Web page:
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Arsene Lupin

6. Again The Charolais
Hardly had the door closed behind the millionaire when the head of M. Charolais appeared at
one of the windows opening on to the terrace. He looked round the empty hall, whistled softly,
and stepped inside. Inside of ten seconds his three sons came in through the windows, and with
them came Jean, the millionaire's chauffeur.
"Take the door into the outer hall, Jean," said M. Charolais, in a low voice. "Bernard, take that
door into the drawing-room. Pierre and Louis, help me go through the drawers. The whole
family is going to Paris, and if we're not quick we shan't get the cars."
"That comes of this silly fondness for warning people of a coup," growled Jean, as he hurried
to the door of the outer hall. "It would have been so simple to rob the Paris house without
sending that infernal letter. It was sure to knock them all silly."
"What harm can the letter do, you fool?" said M. Charolais. "It's Sunday. We want them
knocked silly for to-morrow, to get hold of the coronet. Oh, to get hold of that coronet! It must
be in Paris. I've been ransacking this chateau for hours."
Jean opened the door of the outer hall half an inch, and glued his eyes to it. Bernard had done
the same with the door opening into the drawing-room. M. Charolais, Pierre, and Louis were
opening drawers, ransacking them, and shutting them with infinite quickness and noiselessly.
"Bureau! Which is the bureau? The place is stuffed with bureaux!" growled M. Charolais. "I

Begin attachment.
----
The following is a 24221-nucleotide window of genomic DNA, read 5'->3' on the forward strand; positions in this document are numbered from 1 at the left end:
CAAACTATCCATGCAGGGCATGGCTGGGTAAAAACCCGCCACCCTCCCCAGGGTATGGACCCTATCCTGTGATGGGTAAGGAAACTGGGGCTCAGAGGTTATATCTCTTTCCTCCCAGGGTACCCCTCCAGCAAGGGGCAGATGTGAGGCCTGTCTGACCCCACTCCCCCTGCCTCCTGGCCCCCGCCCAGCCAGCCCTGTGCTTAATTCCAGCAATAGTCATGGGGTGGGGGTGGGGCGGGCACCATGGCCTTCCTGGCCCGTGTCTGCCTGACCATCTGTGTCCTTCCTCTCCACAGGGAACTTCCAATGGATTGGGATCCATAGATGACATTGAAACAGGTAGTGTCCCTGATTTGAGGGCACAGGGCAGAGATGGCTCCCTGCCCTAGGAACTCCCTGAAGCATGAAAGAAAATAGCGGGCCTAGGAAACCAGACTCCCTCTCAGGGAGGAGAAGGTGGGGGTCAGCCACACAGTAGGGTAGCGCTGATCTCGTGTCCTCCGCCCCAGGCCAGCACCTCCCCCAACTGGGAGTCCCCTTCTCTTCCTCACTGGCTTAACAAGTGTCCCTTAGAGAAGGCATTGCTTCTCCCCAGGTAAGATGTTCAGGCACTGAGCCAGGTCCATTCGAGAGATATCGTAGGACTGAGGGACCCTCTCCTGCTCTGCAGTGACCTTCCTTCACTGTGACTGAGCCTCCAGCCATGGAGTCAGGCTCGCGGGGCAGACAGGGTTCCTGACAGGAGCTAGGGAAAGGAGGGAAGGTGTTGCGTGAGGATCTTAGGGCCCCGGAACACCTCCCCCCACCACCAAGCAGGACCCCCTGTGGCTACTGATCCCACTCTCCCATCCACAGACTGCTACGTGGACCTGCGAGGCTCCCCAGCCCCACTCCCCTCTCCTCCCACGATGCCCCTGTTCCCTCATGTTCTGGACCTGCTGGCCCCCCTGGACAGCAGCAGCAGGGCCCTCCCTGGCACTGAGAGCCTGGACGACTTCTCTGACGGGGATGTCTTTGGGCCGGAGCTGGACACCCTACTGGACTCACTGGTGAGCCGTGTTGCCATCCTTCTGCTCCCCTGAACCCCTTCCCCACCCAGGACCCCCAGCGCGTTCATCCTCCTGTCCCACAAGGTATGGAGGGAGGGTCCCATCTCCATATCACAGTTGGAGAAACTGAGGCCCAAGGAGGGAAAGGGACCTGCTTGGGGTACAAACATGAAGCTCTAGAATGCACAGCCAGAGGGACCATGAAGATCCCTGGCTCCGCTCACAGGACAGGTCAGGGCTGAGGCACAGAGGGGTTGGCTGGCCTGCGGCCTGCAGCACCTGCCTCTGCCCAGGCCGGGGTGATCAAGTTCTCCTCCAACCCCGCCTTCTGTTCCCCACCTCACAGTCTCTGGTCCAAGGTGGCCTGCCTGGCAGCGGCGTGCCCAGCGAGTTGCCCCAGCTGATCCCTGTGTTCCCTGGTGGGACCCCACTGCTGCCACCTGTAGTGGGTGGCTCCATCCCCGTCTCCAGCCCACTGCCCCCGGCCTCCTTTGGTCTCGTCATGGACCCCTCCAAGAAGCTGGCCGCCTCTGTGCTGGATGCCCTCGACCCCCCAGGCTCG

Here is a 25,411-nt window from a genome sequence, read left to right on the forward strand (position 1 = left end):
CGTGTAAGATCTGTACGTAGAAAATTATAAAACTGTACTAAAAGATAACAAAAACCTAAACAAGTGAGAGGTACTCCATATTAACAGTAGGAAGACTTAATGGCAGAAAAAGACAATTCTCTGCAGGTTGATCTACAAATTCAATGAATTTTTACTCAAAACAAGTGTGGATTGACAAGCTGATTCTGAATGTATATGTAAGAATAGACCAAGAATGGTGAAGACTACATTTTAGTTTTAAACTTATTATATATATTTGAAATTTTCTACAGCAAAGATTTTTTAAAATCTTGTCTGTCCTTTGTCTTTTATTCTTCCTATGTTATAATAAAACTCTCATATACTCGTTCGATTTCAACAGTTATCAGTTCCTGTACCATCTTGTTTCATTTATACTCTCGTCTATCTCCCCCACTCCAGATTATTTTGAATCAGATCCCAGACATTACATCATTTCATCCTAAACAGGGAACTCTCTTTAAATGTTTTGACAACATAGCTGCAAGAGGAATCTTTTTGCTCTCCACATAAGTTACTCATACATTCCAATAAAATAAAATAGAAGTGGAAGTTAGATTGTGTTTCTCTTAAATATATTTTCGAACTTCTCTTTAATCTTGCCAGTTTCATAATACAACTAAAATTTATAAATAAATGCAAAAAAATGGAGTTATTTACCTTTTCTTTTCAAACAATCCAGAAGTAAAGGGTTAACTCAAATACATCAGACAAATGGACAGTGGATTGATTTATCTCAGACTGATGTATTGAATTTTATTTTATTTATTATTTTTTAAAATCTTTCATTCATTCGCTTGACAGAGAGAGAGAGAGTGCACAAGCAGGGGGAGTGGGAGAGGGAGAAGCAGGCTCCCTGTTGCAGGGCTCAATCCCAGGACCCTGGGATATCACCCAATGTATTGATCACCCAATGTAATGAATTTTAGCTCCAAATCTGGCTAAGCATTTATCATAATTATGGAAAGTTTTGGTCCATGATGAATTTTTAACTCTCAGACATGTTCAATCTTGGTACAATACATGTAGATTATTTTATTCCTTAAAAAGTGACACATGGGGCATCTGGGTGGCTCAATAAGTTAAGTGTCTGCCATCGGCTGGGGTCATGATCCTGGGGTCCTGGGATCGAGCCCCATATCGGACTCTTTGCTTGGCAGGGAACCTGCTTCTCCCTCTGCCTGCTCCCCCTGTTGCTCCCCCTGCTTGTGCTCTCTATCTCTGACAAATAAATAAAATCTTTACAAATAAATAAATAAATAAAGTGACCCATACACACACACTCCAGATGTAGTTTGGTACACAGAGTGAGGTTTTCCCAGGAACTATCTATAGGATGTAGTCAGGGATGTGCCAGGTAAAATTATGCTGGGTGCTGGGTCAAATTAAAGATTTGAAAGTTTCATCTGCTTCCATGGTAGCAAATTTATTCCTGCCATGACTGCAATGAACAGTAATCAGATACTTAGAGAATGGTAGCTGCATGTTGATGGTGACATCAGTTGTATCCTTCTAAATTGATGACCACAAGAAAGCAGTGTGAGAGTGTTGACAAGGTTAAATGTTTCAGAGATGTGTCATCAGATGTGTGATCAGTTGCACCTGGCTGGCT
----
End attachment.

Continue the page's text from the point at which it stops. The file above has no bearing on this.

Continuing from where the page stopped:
must have those keys."
"That plain thing with the brass handles in the middle on the left-- that's a bureau," said
Bernard softly.
"Why didn't you say so?" growled M. Charolais.
He dashed to it, and tried it. It was locked.
"Locked, of course! Just my luck! Come and get it open, Pierre. Be smart!"
The son he had described as an engineer came quickly to the bureau, fitting together as he
came the two halves of a small jemmy. He fitted it into the top of the flap. There was a crunch,
and the old lock gave. He opened the flap, and he and M. Charolais pulled open drawer after
drawer.
"Quick! Here's that fat old fool!" said Jean, in a hoarse, hissing whisper.
He moved down the hall, blowing out one of the lamps as he passed it. In the seventh drawer
lay a bunch of keys. M. Charolais snatched it up, glanced at it, took a bunch of keys from his
own pocket, put it in the drawer, closed it, closed the flap, and rushed to the window. Jean and
his sons were already out on the terrace.
M. Charolais was still a yard from the window when the door into the outer hall opened and in
came M. Gournay-Martin.
He caught a glimpse of a back vanishing through the window, and bellowed: "Hi! A man! A
burglar! Firmin! Firmin!"
He ran blundering down the hall, tangled his feet in the fragments of the broken chair, and
came sprawling a thundering cropper, which knocked every breath of wind out of his capacious
body. He lay flat on his face for a couple of minutes, his broad back wriggling convulsively--a
pathetic sight!--in the painful effort to get his breath back. Then he sat up, and with perfect
frankness burst into tears. He sobbed and blubbered, like a small child that has hurt itself, for
 
 
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